the internet. Then read about complexity below.
For your enjoyment see:
The Game
of Life.
Emergence games
, you can make your own.
Your brain as a
cellular automata.
Visit Capow and s
ee how a power company is using
cellular automata.
Minifloys
are artificial flies, see them swarm online.
And for another fun time go to
Cellular Automata.
Physicist, Ilya Prigogine has shown how classical open "dissipative structures" held far
from thermal equilibrium by matter

energy flow can be self

organizing. He defines
complexity as ‘the abilit
y to switch between different modes of behavior as the
environmental conditions are varied.’
(1)
Out of Chaos has come the self

organizational
properties that have genuinely surprised and delighted sci
entists in the last decade.
Prigogine states:
We know now that nonequilibrium, the flow of matter and
energy, may be a source of order. We have a feeling of great
intellectual excitement: we begin to have a glimpse of the road
that leads from being to bec
oming.
(2)
In the
Instability
section we discussed order and disorder, but in this section we observe
another aspect of these two terms. Ord
er suggests that there is symmetry in the model, or
an invariance of a pattern under a group of transformations. One part of the pattern is
sufficient to reconstruct the whole: in order to reconstruct a mirror

symmetric pattern,
like the human face, you ne
ed to know one half and then simply add its mirror image. A
crystal structure
is typically invariant under a discrete group of translations and rotations
therefore, the smaller t
he part needed to reconstruct its whole, because it has a more
redundant or "ordered" pattern.
Disorder also contains symmetry of the probabilities that a component will be found at a
particular position. A gas is statistically homogeneous in that any pos
ition is as likely to
contain a gas molecule as any other position, though the individual molecules will not be
evenly spread. The law of large numbers says the actual spread will be symmetric or
homogeneous. Even a random process can be defined by the fac
t that all possible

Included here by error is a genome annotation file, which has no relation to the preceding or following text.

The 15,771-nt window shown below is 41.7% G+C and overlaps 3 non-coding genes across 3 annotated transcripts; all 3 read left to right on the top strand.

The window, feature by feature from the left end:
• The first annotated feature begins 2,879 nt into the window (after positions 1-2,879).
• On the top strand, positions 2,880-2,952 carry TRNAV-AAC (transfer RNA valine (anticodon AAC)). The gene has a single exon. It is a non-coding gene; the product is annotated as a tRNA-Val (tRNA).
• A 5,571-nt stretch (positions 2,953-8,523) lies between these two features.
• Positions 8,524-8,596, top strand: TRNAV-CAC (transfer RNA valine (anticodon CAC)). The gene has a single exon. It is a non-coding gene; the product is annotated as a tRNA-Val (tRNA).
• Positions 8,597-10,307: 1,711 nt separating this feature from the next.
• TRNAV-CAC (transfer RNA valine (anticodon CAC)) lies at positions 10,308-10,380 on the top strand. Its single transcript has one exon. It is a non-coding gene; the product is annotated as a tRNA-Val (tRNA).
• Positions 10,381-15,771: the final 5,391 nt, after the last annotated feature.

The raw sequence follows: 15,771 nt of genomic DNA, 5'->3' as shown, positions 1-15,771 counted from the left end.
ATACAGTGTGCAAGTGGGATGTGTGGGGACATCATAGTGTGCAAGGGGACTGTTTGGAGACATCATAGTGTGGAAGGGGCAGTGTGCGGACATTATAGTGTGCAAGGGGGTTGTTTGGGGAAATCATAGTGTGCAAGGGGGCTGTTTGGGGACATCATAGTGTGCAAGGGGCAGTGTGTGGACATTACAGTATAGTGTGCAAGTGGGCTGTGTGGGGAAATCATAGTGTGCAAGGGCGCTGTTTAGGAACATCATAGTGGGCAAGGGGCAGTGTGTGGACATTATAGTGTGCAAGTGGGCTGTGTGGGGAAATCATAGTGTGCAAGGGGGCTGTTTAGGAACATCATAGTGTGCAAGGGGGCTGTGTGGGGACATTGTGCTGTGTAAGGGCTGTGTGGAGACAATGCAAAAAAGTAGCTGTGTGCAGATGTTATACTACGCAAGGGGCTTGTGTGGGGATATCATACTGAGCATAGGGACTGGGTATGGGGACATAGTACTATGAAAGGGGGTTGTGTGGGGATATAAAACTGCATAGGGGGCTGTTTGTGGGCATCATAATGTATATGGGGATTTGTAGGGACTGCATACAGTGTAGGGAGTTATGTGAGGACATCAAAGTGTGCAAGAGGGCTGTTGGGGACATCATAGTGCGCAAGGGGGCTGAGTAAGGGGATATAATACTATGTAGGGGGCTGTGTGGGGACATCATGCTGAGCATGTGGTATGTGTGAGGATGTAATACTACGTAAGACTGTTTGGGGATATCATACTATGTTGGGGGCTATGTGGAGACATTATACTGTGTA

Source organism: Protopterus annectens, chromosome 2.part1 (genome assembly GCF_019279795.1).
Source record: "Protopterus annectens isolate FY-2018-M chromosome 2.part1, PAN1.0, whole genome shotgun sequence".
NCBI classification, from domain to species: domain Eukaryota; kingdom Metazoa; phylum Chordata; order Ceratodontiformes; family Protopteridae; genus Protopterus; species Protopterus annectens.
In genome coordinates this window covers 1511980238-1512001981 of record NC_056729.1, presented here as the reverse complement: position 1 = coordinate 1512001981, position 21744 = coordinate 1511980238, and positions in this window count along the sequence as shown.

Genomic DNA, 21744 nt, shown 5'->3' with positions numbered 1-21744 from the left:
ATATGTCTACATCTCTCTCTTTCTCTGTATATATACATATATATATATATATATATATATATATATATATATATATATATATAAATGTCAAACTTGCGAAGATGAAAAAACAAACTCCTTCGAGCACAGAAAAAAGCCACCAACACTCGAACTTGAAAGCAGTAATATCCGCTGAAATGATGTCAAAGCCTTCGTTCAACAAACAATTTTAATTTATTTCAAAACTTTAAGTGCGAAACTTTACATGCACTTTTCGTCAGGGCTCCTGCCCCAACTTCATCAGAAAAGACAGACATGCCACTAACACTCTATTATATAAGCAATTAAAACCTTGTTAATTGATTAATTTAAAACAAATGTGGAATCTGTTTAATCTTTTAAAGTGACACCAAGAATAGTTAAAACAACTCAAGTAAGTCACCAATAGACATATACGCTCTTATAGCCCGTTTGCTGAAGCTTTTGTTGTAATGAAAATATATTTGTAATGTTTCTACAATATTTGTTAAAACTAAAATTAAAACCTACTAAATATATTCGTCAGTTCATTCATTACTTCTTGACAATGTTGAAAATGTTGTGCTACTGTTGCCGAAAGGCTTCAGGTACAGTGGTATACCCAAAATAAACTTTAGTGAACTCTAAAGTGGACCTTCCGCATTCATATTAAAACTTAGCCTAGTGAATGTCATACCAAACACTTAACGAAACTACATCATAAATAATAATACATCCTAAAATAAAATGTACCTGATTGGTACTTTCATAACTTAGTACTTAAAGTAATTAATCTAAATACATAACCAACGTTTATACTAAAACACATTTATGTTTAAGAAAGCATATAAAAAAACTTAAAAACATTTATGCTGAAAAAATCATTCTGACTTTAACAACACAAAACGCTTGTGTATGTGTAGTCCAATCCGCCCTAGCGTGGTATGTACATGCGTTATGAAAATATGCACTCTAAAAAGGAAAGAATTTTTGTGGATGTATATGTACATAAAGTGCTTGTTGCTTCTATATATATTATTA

transitions or movements are equally probable.
Complexity may then be characterized by a lack of symmetry or "
symmetry breaking"
. No
part or aspect of
a complex item can provide sufficient information to actually or
statistically predict the properties of the others parts. This again connects to the difficulty
of modeling associated with complex systems. Prigogine speaks of the symmetry breaking
in natur
e:
Here another interesting question arises: In the world around
us, some basic simple symmetries seem to be broken.
Everybody has observed that shells often have a preferential
chirality.
Pasteur
wen
t so far as to see dissymmetry, in the
breaking of symmetry, the very characteristic of life. We know
today that DNA the most basic nucleic acid, takes the form of a
left

handed helix. How did this dissymmetry arise? One
common answer is that it comes from
a unique event that has
by chance favoured one of the two possible outcomes [but] ....
To speak of unique events is not satisfactory; we need a more
"systematic" explanation.
(3)
Alan Turing
hypothesized a mechanism based on the process of chemical reactions and
diffusion to explain how living organisms develop. But the idea was too small to encompass
all the complexities involved with
biological
morphogenesis
. His work did give birth to
more work in the theory and experiment with spatial dissipative structures. From that
grew the work with oscillations, prop
agating waves, pattern formation on catalytic
surfaces, mulltistability and chaos. Kondepudi and Prigogine give many examples of what
is happening in the materials science using instability and self

organization occurring in
far

from

equilibrium systems. T
hey also cite biological, geological and social investigations
of the same processes.